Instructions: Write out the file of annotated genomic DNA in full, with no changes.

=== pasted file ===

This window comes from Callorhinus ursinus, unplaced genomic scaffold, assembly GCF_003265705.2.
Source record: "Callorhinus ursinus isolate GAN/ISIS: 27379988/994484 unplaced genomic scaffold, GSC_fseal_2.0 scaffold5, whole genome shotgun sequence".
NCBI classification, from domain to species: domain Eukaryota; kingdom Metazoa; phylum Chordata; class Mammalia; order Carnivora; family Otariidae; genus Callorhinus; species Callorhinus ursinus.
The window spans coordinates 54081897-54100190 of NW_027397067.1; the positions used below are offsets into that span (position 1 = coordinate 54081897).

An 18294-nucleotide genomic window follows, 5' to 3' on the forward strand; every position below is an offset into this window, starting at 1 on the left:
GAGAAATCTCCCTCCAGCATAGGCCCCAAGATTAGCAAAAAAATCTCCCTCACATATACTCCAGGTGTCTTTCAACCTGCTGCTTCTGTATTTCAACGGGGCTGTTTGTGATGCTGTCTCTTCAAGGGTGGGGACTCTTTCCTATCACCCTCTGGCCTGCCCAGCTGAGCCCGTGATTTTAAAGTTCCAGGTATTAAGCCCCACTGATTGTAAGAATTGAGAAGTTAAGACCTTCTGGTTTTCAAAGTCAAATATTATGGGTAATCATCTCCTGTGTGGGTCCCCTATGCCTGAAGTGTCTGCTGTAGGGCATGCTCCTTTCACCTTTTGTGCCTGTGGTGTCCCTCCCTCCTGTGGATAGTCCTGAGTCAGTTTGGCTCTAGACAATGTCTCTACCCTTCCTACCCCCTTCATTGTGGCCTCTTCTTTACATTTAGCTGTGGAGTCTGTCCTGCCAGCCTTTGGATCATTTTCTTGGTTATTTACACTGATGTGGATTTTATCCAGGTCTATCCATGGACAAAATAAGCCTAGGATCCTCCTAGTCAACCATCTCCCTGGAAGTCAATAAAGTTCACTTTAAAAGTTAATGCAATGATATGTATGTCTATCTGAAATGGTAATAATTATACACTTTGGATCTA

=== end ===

This window comes from Callorhinus ursinus, unplaced genomic scaffold, assembly GCF_003265705.2.
Source record: "Callorhinus ursinus isolate GAN/ISIS: 27379988/994484 unplaced genomic scaffold, GSC_fseal_2.0 scaffold5, whole genome shotgun sequence".
NCBI classification, from domain to species: domain Eukaryota; kingdom Metazoa; phylum Chordata; class Mammalia; order Carnivora; family Otariidae; genus Callorhinus; species Callorhinus ursinus.
The window spans coordinates 54081897-54100190 of NW_027397067.1; the positions used below are offsets into that span (position 1 = coordinate 54081897).

An 18294-nucleotide genomic window follows, 5' to 3' on the forward strand; every position below is an offset into this window, starting at 1 on the left:
GAGAAATCTCCCTCCAGCATAGGCCCCAAGATTAGCAAAAAAATCTCCCTCACATATACTCCAGGTGTCTTTCAACCTGCTGCTTCTGTATTTCAACGGGGCTGTTTGTGATGCTGTCTCTTCAAGGGTGGGGACTCTTTCCTATCACCCTCTGGCCTGCCCAGCTGAGCCCGTGATTTTAAAGTTCCAGGTATTAAGCCCCACTGATTGTAAGAATTGAGAAGTTAAGACCTTCTGGTTTTCAAAGTCAAATATTATGGGTAATCATCTCCTGTGTGGGTCCCCTATGCCTGAAGTGTCTGCTGTAGGGCATGCTCCTTTCACCTTTTGTGCCTGTGGTGTCCCTCCCTCCTGTGGATAGTCCTGAGTCAGTTTGGCTCTAGACAATGTCTCTACCCTTCCTACCCCCTTCATTGTGGCCTCTTCTTTACATTTAGCTGTGGAGTCTGTCCTGCCAGCCTTTGGATCATTTTCTTGGTTATTTACACTGATGTGGATTTTATCCAGGTCTATCCATGGACAAAATAAGCCTAGGATCCTCCTAGTCAACCATCTCCCTGGAAGTCAATAAAGTTCACTTTAAAAGTTAATGCAATGATATGTATGTCTATCTGAAATGGTAATAATTATACACTTTGGATCTA